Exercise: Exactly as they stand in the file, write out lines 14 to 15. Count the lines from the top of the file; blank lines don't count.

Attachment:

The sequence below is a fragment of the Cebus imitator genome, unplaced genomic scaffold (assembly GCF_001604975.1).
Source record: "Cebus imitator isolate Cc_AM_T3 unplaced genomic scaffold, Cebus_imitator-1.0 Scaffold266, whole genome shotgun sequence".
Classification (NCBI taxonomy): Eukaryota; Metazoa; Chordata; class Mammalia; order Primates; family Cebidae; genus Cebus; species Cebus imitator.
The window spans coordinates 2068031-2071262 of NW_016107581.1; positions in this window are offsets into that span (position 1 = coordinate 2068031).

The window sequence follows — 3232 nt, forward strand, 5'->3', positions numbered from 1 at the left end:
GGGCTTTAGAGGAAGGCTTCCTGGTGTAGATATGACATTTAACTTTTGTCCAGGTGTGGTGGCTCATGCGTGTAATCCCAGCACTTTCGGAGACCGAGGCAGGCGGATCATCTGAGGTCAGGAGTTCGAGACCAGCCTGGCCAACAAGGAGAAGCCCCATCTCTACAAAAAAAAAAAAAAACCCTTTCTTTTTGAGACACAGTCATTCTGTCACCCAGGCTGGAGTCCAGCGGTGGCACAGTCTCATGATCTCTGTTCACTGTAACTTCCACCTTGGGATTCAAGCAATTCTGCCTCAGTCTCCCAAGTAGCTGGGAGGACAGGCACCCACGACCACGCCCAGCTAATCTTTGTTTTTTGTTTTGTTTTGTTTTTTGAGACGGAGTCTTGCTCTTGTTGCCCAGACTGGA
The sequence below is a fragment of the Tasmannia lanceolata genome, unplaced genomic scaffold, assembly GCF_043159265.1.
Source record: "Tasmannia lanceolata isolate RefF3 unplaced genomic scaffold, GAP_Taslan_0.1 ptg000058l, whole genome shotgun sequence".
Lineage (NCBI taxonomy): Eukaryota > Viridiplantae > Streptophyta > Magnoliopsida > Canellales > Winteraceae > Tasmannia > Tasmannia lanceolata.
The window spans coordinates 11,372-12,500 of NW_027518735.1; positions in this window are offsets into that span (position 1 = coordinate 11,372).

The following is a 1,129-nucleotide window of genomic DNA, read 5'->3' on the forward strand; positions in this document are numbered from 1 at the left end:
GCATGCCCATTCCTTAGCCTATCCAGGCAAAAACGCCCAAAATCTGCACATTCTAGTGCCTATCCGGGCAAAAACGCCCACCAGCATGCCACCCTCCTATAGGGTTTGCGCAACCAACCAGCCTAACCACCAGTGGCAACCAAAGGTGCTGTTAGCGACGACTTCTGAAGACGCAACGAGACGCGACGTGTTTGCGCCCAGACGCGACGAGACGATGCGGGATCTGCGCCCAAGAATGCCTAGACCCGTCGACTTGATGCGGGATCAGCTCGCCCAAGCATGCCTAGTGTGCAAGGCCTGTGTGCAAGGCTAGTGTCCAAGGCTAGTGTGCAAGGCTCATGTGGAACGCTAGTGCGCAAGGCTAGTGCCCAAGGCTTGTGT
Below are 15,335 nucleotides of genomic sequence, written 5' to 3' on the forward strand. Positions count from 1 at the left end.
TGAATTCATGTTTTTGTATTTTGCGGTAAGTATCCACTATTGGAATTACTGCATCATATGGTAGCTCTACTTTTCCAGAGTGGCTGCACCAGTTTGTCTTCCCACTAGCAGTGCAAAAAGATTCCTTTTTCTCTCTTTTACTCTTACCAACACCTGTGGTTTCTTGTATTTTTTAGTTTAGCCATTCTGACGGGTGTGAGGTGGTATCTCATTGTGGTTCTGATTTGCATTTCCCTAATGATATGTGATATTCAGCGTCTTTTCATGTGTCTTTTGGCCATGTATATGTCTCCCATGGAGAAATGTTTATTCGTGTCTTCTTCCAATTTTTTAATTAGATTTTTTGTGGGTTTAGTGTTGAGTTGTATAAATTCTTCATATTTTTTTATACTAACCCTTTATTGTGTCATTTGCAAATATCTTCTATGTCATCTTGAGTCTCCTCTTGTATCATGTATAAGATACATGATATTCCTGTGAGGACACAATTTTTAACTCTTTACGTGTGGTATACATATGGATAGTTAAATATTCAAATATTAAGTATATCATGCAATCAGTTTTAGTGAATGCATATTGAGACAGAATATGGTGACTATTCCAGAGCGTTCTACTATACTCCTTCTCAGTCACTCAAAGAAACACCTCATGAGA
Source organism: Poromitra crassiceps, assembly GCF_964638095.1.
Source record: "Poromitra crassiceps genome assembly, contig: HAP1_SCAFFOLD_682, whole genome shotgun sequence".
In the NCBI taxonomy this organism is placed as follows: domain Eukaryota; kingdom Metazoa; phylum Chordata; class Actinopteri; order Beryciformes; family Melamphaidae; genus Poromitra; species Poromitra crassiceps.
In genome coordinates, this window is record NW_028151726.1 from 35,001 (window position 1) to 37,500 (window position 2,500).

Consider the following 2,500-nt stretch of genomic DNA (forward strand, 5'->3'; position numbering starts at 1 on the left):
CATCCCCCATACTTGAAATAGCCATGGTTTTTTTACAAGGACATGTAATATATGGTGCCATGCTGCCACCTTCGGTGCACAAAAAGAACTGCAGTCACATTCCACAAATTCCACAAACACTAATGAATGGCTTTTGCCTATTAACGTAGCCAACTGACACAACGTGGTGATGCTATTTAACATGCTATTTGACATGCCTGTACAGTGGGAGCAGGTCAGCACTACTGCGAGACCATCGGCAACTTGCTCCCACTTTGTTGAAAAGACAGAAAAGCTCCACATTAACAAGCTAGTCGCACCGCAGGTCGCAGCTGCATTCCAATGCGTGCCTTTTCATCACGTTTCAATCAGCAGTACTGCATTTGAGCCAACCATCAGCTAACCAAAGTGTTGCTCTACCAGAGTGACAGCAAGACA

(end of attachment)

TGAATTCATGTTTTTGTATTTTGCGGTAAGTATCCACTATTGGAATTACTGCATCATATGGTAGCTCTACTTTTCCAGAGTGGCTGCACCAGTTTGTCTTCCCACTAGCAGTGCAAAAAGATTCCTTTTTCTCTCTTTTACTCTTACCAACACCTGTGGTTTCTTGTATTTTTTAGTTTAGCCATTCTGACGGGTGTGAGGTGGTATCTCATTGTGGTTCTGATTTGCATTTCCCTAATGATATGTGATATTCAGCGTCTTTTCATGTGTCTTTTGGCCATGTATATGTCTCCCATGGAGAAATGTTTATTCGTGTCTTCTTCCAATTTTTTAATTAGATTTTTTGTGGGTTTAGTGTTGAGTTGTATAAATTCTTCATATTTTTTTATACTAACCCTTTATTGTGTCATTTGCAAATATCTTCTATGTCATCTTGAGTCTCCTCTTGTATCATGTATAAGATACATGATATTCCTGTGAGGACACAATTTTTAACTCTTTACGTGTGGTATACATATGGATAGTTAAATATTCAAATATTAAGTATATCATGCAATCAGTTTTAGTGAATGCATATTGAGACAGAATATGGTGACTATTCCAGAGCGTTCTACTATACTCCTTCTCAGTCACTCAAAGAAACACCTCATGAGA
Source organism: Poromitra crassiceps, assembly GCF_964638095.1.